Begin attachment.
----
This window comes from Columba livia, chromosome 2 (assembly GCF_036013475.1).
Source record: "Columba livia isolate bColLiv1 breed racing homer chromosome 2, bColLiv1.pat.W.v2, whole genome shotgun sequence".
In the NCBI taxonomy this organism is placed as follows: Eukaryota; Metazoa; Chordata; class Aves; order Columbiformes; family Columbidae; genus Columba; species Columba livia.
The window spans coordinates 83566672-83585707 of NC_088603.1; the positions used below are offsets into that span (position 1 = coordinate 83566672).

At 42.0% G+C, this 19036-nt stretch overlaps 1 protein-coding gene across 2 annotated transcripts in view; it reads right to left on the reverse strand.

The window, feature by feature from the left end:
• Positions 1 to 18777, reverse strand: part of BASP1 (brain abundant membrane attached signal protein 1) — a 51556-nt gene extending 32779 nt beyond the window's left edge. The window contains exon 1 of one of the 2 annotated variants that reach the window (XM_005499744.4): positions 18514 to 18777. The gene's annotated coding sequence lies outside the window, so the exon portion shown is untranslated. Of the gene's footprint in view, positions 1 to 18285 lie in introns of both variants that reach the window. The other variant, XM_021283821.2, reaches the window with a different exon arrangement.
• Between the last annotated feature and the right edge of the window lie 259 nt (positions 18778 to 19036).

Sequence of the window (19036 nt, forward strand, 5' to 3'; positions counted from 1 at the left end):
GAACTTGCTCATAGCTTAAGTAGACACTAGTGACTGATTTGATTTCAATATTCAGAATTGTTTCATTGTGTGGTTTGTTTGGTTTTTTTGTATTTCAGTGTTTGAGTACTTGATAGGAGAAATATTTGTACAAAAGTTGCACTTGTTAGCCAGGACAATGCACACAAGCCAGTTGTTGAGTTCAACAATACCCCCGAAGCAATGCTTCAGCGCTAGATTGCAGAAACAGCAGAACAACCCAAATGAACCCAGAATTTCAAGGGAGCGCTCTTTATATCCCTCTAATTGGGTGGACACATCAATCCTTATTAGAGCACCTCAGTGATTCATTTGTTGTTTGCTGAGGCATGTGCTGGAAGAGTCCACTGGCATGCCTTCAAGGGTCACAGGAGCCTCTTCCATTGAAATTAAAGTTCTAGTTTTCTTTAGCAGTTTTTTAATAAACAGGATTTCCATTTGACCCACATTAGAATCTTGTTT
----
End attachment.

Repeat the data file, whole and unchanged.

This window comes from Columba livia, chromosome 2 (assembly GCF_036013475.1).
Source record: "Columba livia isolate bColLiv1 breed racing homer chromosome 2, bColLiv1.pat.W.v2, whole genome shotgun sequence".
In the NCBI taxonomy this organism is placed as follows: Eukaryota; Metazoa; Chordata; class Aves; order Columbiformes; family Columbidae; genus Columba; species Columba livia.
The window spans coordinates 83566672-83585707 of NC_088603.1; the positions used below are offsets into that span (position 1 = coordinate 83566672).

At 42.0% G+C, this 19036-nt stretch overlaps 1 protein-coding gene across 2 annotated transcripts in view; it reads right to left on the reverse strand.

The window, feature by feature from the left end:
• Positions 1 to 18777, reverse strand: part of BASP1 (brain abundant membrane attached signal protein 1) — a 51556-nt gene extending 32779 nt beyond the window's left edge. The window contains exon 1 of one of the 2 annotated variants that reach the window (XM_005499744.4): positions 18514 to 18777. The gene's annotated coding sequence lies outside the window, so the exon portion shown is untranslated. Of the gene's footprint in view, positions 1 to 18285 lie in introns of both variants that reach the window. The other variant, XM_021283821.2, reaches the window with a different exon arrangement.
• Between the last annotated feature and the right edge of the window lie 259 nt (positions 18778 to 19036).

Sequence of the window (19036 nt, forward strand, 5' to 3'; positions counted from 1 at the left end):
GAACTTGCTCATAGCTTAAGTAGACACTAGTGACTGATTTGATTTCAATATTCAGAATTGTTTCATTGTGTGGTTTGTTTGGTTTTTTTGTATTTCAGTGTTTGAGTACTTGATAGGAGAAATATTTGTACAAAAGTTGCACTTGTTAGCCAGGACAATGCACACAAGCCAGTTGTTGAGTTCAACAATACCCCCGAAGCAATGCTTCAGCGCTAGATTGCAGAAACAGCAGAACAACCCAAATGAACCCAGAATTTCAAGGGAGCGCTCTTTATATCCCTCTAATTGGGTGGACACATCAATCCTTATTAGAGCACCTCAGTGATTCATTTGTTGTTTGCTGAGGCATGTGCTGGAAGAGTCCACTGGCATGCCTTCAAGGGTCACAGGAGCCTCTTCCATTGAAATTAAAGTTCTAGTTTTCTTTAGCAGTTTTTTAATAAACAGGATTTCCATTTGACCCACATTAGAATCTTGTTT